Private mortgage insurance (PMI) is typically required for conventional financing. Even FHA has their own version of PMI. Let’s take a look at how VA borrowers avoid this additional cost.
As we've mentioned countless times, the VA home loan program comes with a laundry list of benefits, from purchasing with no money down and caps on what borrowers can pay in closing costs to incredibly competitive interest rates even for those with lackluster credit.
Veterans United also offers the Lighthouse program, which helps veterans improve their credit free of charge.
But there's another big one that sometimes gets swallowed up in all the talk about purchasing without a down payment: VA borrowers aren't required to pay private mortgage insurance (PMI) with a VA loan. Avoiding any kind of mortgage insurance saves VA homeowners from forking over thousands of dollars in mortgage insurance during the initial stretch of their mortgage term.
Private mortgage insurance is a staple of conventional home financing. Even loans backed by the Federal Housing Administration (FHA) have forms of both one-time and annual mortgage insurance.
In the conventional world, homeowners who can't muster a 20-percent down payment are typically required to secure private mortgage insurance from a PMI company. This insurance helps insulate the home lender from loss if the borrower defaults. It usually ends when the borrower has 20 percent equity in the home -- that same 20 percent figure that lender wanted to see at the outset.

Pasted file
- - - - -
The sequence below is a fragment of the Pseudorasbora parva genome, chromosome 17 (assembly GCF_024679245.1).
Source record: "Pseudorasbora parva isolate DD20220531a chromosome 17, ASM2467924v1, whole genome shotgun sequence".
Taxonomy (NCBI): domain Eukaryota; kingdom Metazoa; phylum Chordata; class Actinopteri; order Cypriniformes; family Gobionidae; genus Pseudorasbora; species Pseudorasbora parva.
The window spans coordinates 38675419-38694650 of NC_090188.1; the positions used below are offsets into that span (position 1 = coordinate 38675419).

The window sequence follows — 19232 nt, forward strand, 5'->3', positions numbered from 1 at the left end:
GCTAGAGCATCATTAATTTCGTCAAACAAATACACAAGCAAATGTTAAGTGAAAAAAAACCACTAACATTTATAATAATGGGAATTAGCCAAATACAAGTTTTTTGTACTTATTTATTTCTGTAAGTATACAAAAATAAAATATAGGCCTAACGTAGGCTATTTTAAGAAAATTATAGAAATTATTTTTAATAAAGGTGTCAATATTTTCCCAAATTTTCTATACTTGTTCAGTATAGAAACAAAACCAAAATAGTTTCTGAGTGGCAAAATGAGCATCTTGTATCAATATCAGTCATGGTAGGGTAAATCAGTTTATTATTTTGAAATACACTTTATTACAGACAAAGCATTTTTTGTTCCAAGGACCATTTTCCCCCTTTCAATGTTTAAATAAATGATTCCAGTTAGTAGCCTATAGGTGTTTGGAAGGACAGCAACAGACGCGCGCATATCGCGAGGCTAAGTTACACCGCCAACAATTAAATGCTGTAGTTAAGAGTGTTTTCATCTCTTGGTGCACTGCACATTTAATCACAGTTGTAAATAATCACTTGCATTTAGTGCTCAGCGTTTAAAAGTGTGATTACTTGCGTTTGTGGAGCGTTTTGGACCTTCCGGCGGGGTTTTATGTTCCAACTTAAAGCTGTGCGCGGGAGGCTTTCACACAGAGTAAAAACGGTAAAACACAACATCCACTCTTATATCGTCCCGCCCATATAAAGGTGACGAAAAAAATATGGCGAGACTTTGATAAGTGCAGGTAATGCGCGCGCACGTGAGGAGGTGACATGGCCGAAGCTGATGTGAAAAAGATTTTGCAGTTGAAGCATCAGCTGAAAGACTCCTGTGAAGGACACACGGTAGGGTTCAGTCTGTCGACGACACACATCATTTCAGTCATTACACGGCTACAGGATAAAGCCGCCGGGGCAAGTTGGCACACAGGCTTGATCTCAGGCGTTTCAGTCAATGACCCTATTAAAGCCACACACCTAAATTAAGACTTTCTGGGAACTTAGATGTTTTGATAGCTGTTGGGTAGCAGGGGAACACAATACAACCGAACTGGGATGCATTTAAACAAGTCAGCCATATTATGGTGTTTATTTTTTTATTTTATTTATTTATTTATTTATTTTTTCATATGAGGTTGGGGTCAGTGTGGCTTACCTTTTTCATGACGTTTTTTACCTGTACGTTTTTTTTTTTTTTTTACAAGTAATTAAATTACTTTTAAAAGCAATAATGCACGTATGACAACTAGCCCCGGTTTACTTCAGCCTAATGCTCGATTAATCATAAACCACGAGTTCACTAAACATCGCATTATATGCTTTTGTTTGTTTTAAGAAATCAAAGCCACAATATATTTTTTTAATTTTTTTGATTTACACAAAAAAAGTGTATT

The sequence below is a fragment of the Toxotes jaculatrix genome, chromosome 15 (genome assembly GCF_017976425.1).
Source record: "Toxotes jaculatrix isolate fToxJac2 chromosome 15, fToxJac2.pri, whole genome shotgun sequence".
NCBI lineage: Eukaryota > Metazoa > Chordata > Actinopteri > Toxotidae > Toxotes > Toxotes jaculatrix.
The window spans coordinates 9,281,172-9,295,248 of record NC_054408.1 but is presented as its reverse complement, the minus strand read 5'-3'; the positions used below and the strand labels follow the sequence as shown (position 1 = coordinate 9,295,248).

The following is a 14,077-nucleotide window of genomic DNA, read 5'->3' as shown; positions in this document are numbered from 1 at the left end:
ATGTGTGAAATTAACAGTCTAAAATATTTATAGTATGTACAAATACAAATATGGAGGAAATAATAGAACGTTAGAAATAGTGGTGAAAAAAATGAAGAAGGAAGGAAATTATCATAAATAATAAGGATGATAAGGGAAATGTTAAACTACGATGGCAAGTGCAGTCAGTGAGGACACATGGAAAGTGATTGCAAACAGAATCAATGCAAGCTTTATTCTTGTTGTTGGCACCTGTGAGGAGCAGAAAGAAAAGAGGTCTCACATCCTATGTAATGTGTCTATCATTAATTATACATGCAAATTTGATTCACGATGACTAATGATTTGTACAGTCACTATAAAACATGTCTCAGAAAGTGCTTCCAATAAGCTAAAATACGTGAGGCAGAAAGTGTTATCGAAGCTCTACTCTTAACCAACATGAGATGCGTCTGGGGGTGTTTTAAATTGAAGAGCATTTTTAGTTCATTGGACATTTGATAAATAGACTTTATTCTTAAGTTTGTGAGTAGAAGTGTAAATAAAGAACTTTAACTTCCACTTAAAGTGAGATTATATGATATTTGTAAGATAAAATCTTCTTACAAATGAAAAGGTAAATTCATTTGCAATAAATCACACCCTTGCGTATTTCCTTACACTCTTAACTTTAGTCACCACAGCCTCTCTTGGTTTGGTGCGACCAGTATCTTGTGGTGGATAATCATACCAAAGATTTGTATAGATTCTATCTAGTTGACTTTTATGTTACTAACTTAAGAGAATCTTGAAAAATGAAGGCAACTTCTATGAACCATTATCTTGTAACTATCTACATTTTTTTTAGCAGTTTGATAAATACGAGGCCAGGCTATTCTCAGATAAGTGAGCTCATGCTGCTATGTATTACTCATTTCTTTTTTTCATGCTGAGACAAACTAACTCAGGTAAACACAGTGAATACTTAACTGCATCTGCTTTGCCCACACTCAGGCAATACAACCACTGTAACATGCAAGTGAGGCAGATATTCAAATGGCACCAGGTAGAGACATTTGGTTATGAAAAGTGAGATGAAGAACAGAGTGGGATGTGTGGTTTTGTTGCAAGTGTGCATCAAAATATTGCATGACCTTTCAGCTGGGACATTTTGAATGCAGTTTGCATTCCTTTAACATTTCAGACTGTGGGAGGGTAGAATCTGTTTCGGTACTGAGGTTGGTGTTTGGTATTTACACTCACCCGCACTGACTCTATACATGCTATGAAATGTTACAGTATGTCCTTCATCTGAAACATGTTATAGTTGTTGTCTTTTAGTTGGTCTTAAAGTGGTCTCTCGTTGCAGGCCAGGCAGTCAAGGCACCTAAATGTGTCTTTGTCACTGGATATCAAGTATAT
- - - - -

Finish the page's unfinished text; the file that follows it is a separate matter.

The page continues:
The reality is a 20-percent down payment is difficult to muster for the vast majority of homebuyers. A borrower planning to purchase a $150,000 home would need $30,000 in cash in order to meet that threshold. Depending on your purchase price and down payment and other factors, PMI can easily run $150 to $200 per month. The rate for PMI is generally .3 - 1.15% of the entire loan amount each year.
FHA loans require a minimum down payment of 3.5 percent. Buyers pay an up-front mortgage premium equal to 1 percent of their loan amount. For that $150,000 home, that's $1,500 due at closing. FHA borrowers also pay an annual mortgage premium that's a little more than 1 percent of their loan amount, which would be in the neighborhood of $125 for this example loan amount. You'll pay this annual fee for the life of the mortgage -- as much as 30 years.
VA borrowers don't have to worry about coming up with a wad of cash to close. In fact, borrowers in some cases can secure a home without spending a dime up front. One thing all VA borrowers have in common is they're able to save money each month that other homeowners miss, allowing them to pay down debt, cover regular expenses or pay down their principal, which can shave years and thousands of dollars in interest from their mortgage.
Veterans who secured a VA loan last year will save more than $40 billion in private mortgage costs over the life of their loans, according to VA estimates.
The no-down payment mortgage will and should remain the VA Loan Guaranty program's signature benefit. But it's important that PMI doesn't get lost in the shuffle of benefits. Something to remember when the time comes to evaluate your lending options.
You can talk with one of our loan specialist about getting prequalified for a home loan at 855-870-8845. Also remember that VA loan prequalification and preapproval are not binding steps, which allows veterans to compare lenders and make a decision that's right for them.
We also have more information about the benefits of the VA loan available in our VA Loan Guide.